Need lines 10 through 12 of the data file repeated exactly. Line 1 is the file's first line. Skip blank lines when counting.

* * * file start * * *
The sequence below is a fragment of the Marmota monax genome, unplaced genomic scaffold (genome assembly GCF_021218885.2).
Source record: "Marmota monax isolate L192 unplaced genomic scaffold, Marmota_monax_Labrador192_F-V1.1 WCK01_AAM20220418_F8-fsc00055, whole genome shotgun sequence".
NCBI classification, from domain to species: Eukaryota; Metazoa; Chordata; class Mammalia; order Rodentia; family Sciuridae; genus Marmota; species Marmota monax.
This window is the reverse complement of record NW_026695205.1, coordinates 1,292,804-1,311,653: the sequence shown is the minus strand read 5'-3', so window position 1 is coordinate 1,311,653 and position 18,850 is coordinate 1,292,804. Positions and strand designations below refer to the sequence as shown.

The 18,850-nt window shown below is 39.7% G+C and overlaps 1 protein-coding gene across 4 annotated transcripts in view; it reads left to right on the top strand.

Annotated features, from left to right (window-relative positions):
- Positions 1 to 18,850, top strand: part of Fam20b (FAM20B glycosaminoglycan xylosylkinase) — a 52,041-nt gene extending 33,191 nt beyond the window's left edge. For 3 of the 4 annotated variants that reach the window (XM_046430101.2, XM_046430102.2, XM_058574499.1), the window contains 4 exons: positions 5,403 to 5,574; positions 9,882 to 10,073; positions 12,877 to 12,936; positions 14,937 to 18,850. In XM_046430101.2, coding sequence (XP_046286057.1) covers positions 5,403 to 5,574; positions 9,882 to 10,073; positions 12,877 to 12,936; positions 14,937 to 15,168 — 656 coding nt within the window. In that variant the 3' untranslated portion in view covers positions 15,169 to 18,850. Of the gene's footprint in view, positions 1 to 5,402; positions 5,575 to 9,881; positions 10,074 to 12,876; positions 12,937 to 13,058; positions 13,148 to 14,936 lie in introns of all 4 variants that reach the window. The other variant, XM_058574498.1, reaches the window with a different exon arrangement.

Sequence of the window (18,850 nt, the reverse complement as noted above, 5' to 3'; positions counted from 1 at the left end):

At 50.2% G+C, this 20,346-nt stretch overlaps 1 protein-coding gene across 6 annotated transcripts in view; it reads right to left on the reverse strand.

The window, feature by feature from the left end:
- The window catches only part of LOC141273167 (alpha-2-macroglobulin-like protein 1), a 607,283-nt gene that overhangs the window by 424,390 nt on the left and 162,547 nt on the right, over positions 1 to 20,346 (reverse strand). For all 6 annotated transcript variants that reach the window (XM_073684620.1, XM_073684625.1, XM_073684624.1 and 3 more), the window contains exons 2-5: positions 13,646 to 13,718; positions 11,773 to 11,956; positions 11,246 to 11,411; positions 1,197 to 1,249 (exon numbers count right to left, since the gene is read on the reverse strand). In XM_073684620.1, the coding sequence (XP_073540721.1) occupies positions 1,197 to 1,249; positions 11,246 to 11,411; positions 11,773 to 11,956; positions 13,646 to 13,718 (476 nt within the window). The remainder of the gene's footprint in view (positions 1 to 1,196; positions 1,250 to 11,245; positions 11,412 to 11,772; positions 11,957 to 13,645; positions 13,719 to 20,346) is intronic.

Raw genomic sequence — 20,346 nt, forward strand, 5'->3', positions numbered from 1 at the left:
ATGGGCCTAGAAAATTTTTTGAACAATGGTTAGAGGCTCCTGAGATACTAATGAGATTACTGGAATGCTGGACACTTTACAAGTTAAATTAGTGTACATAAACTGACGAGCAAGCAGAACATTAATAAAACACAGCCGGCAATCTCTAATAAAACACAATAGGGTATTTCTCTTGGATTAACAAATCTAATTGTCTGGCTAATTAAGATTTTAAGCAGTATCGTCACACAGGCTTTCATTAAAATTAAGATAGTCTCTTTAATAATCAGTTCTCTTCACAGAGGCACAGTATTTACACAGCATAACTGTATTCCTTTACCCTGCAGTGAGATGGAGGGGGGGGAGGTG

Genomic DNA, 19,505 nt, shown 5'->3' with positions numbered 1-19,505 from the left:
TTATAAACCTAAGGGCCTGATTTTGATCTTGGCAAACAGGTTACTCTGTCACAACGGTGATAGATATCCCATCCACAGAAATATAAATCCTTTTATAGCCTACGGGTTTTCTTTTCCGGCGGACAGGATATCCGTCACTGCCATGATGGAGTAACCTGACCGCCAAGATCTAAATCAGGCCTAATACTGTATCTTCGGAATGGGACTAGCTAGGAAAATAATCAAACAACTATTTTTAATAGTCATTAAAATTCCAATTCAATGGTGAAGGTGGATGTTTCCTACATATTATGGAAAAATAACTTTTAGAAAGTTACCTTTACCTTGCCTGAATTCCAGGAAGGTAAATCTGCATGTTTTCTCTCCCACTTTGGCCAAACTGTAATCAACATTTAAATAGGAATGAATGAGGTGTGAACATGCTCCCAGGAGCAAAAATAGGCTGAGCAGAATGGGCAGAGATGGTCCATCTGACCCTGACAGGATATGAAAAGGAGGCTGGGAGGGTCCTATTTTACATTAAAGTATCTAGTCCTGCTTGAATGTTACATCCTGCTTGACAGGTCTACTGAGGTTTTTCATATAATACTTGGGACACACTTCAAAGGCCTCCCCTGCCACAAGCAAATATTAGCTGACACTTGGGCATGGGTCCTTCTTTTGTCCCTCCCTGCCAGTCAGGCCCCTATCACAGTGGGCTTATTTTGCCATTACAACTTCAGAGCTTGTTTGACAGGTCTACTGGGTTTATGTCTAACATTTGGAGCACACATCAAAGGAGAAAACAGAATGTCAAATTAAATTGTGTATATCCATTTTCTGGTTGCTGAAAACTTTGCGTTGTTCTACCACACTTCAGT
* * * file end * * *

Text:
The window, feature by feature from the left end:
- The window catches only part of LOC141273167 (alpha-2-macroglobulin-like protein 1), a 607,283-nt gene that overhangs the window by 424,390 nt on the left and 162,547 nt on the right, over positions 1 to 20,346 (reverse strand). For all 6 annotated transcript variants that reach the window (XM_073684620.1, XM_073684625.1, XM_073684624.1 and 3 more), the window contains exons 2-5: positions 13,646 to 13,718; positions 11,773 to 11,956; positions 11,246 to 11,411; positions 1,197 to 1,249 (exon numbers count right to left, since the gene is read on the reverse strand). In XM_073684620.1, the coding sequence (XP_073540721.1) occupies positions 1,197 to 1,249; positions 11,246 to 11,411; positions 11,773 to 11,956; positions 13,646 to 13,718 (476 nt within the window). The remainder of the gene's footprint in view (positions 1 to 1,196; positions 1,250 to 11,245; positions 11,412 to 11,772; positions 11,957 to 13,645; positions 13,719 to 20,346) is intronic.

Raw genomic sequence — 20,346 nt, forward strand, 5'->3', positions numbered from 1 at the left: